Every year Hj and I close the cloth porch at the end of fall. This year is no exception to the rule, though we did find it difficult to do it this year because of the rain! As my friend Colleen points out, we girls with curly hair could expand so much that we will take flight if the wind hits us! HA!
The problem with the rain though is that I don’t want to capture water in the porch before I close it up tight, because it is then difficult to get rid of the dampness, and it turns into a sort of green house. YUCK!
Photo stolen from Colleen Murphy (who is not the only one with Moxie)
Though it does not look like a big deal, every year the job of closing up the porch is massive! Up and down the ladder getting everything perfect and closed so that the tarps do not billow, takes some head work as well at time. It is not a physically difficult job with the exception of moving and climbing up and down the ladder; just annoying.
So when Hj and I were fixing the porch this year, I was also executing a plan to use a new system for this as well.
What I wanted is a UV protected (to keep algae from growing), clear, reinforced, cover that can can be easily rolled up in the spring and then rolled down in the fall. For this I needed to purchase some items:
3x clear polyethylene 10×12 tarps @ $15.99 each =$32
1x box of 3 1/2 coated screws @ $9.99 = $10
10x 8 foot long 2×2 pressure treated boards @4.43 =$45
2x 12 foot long 2×2 pressure treated boards @ 2.00 (heavily discounted) =4
60x large heavy duty washers (already had these)
50 feet of nylon rope @$3.38 = $4
1x clear tarp tape @10. = $10
Should any of you also be considering closing your porch I will share my method. Over the door, I simply removed the panel that has the cloth in it and covered it with tarp, then Hj put it back in place. This was done with the remnant of the side tarps that had to be cut to size folded at the edge and taped using special UV and weather resistant tarp tape.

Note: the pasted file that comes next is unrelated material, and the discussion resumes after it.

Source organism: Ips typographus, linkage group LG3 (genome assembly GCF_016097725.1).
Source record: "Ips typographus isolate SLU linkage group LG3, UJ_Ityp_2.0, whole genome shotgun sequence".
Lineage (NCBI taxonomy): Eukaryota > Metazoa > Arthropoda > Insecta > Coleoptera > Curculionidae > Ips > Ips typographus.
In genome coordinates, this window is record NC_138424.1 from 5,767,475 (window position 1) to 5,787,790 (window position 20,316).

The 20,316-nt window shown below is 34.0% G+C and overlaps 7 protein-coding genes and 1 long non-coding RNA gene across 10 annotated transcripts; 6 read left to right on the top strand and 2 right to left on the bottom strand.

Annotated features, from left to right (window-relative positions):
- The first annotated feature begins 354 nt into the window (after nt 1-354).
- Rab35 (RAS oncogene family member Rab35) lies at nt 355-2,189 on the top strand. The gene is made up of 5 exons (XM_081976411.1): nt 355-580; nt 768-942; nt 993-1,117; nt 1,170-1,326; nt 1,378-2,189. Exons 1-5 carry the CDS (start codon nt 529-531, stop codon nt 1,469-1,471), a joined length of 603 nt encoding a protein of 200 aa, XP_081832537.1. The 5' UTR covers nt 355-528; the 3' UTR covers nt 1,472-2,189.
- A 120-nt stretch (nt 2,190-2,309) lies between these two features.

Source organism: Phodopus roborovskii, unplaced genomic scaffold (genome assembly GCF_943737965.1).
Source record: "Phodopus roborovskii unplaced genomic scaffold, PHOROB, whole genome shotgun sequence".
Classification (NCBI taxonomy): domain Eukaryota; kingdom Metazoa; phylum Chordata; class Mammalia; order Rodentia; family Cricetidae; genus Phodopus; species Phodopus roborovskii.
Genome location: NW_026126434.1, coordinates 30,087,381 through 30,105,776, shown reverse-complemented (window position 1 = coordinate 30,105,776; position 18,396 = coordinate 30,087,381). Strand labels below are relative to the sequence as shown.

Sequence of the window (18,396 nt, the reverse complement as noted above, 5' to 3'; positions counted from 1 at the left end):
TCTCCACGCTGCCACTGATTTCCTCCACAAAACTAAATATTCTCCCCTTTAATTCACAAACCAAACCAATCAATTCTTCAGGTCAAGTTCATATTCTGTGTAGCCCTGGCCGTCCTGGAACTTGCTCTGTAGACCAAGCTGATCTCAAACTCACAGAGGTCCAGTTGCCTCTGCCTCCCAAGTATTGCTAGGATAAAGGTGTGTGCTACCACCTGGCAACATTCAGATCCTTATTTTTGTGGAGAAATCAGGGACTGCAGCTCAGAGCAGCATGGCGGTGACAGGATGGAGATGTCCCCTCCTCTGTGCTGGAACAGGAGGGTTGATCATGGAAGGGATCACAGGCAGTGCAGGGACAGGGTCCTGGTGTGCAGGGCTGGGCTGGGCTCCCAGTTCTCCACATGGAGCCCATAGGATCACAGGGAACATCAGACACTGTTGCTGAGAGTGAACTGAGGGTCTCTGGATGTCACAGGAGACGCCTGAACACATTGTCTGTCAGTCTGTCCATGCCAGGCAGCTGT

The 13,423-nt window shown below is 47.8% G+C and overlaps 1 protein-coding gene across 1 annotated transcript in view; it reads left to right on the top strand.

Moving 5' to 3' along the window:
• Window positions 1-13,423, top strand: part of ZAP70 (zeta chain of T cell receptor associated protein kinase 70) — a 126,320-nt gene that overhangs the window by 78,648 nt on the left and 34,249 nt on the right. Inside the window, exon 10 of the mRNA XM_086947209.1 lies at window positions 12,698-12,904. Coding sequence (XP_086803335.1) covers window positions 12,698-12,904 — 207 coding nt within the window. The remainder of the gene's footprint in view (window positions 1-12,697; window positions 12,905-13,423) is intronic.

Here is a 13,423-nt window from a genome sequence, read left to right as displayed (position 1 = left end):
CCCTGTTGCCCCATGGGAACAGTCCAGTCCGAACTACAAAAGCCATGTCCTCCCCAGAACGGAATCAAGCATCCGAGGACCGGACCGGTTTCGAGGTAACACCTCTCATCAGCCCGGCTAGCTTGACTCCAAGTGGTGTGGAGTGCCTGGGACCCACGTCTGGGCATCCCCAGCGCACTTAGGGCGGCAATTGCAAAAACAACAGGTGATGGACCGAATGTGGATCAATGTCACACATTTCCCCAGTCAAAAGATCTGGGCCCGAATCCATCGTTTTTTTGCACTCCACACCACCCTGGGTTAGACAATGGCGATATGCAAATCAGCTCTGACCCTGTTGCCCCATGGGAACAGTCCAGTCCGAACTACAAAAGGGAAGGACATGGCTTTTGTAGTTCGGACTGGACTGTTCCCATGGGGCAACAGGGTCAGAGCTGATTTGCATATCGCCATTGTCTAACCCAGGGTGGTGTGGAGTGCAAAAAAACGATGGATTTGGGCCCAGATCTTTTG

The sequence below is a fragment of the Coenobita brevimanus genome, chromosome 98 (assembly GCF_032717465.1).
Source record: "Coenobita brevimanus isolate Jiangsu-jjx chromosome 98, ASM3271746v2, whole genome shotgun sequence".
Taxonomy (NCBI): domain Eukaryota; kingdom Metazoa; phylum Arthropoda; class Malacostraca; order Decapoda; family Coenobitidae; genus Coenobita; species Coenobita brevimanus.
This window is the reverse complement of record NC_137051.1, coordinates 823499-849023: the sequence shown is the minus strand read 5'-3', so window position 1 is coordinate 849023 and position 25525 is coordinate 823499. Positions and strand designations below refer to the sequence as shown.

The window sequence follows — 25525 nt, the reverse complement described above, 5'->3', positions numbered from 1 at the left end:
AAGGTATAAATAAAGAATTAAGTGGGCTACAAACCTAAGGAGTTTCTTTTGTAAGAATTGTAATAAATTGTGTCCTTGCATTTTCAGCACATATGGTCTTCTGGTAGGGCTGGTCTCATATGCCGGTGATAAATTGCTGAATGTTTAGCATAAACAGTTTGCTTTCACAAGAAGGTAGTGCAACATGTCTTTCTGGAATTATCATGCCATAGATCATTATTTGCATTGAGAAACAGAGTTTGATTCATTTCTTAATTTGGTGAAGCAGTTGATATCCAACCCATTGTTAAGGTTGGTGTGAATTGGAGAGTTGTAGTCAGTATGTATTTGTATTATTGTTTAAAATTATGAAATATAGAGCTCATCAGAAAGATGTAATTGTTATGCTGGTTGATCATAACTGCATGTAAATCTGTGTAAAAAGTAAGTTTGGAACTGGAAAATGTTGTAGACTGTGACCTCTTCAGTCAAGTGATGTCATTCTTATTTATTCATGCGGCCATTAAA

Once they were cut to fit over the existing boards (longer at the bottom and top, they were rolled onto the new 2×2 header boards and stapled on. Then the header board was screwed in place, paying attention to put the nylon ropes up that will tie them in place in the warm months.
After the header board and ropes are up then a base board is attached to the bottom being careful to roll this up on the OUTSIDE so that the tarp is against the wall tight, the bottom is then stapled on and rolled up then secured with large washers and screws when the tarp is both: tight against the wall, AND down all the way to the bottom board.
After the top and bottom are done, it is just a matter of cutting the 2×2’s to the right size for vertical edges, then use a screw with a large washer to secure these down. The washers are to keep the screws from going in too far and to create a larger surface tension to hold the boards so that the tarps will stay. We also put the screws through the grommets where these were available to us.
In the spring, the vertical boards will be removed and numbered… and the tarps will be rolled up tight against the roofline.
Next fall, they will simply be unrolled and screwed down again at the bottom, and the side boards will be put back in place. I estimate that opening and closing the porch now will be a half hour job instead of a two day ordeal.
With the cloth of the porch and the reinforcement lines of the tarps the porch is not really clear enough to see through (unfortunately); however, the porch is bright and wind free. In the sunny days it will be really warm out there as well. We don’t heat the cloth porch, but use it for cooking, and doing dishes year around. We also store our snow shoes there and use the room to take off our boots and winter clothing. It is a sort of “mud” room in the winter.
The only unfortunate thing is that I did not think of making roll up tarps much sooner!